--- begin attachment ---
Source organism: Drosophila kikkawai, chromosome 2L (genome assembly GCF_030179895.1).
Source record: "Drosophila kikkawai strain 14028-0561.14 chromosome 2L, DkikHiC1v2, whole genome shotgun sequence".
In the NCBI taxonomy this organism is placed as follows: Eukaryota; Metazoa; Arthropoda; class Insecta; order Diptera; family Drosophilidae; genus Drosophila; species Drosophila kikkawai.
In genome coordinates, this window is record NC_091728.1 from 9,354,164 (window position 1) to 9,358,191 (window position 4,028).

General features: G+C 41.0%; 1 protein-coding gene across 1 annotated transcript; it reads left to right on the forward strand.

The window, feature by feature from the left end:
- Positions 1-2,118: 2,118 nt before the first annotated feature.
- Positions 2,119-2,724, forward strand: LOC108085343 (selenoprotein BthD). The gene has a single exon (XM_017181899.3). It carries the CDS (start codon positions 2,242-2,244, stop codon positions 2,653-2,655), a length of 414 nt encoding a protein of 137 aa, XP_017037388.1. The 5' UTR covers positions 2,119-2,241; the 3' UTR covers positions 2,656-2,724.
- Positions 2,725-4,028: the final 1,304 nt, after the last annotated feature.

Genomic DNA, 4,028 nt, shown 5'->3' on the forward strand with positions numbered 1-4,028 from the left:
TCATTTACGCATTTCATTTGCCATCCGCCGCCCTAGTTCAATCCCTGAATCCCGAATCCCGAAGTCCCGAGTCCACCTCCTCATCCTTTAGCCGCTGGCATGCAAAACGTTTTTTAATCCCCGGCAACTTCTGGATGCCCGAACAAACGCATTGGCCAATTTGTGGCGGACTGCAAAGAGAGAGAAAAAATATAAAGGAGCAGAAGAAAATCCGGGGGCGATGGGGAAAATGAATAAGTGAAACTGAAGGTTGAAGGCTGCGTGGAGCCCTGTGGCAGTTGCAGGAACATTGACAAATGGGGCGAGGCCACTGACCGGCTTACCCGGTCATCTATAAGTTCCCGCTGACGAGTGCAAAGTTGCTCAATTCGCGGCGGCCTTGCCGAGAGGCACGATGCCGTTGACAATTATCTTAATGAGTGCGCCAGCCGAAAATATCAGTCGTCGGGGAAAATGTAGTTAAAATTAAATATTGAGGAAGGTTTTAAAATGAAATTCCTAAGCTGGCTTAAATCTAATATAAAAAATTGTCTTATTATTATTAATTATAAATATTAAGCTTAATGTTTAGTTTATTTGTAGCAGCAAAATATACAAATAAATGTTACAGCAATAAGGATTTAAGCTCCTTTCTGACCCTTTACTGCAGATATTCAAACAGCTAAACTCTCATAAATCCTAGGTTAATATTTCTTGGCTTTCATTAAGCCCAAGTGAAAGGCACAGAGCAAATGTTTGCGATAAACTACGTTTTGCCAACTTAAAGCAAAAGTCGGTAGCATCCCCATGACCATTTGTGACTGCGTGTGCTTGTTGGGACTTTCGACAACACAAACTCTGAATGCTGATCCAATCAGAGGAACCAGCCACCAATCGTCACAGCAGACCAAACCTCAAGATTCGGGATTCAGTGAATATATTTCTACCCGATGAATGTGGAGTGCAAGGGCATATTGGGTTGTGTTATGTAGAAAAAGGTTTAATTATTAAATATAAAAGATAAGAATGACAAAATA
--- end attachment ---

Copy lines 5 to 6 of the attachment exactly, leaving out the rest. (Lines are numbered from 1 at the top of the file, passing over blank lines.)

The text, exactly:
General features: G+C 41.0%; 1 protein-coding gene across 1 annotated transcript; it reads left to right on the forward strand.

The window, feature by feature from the left end: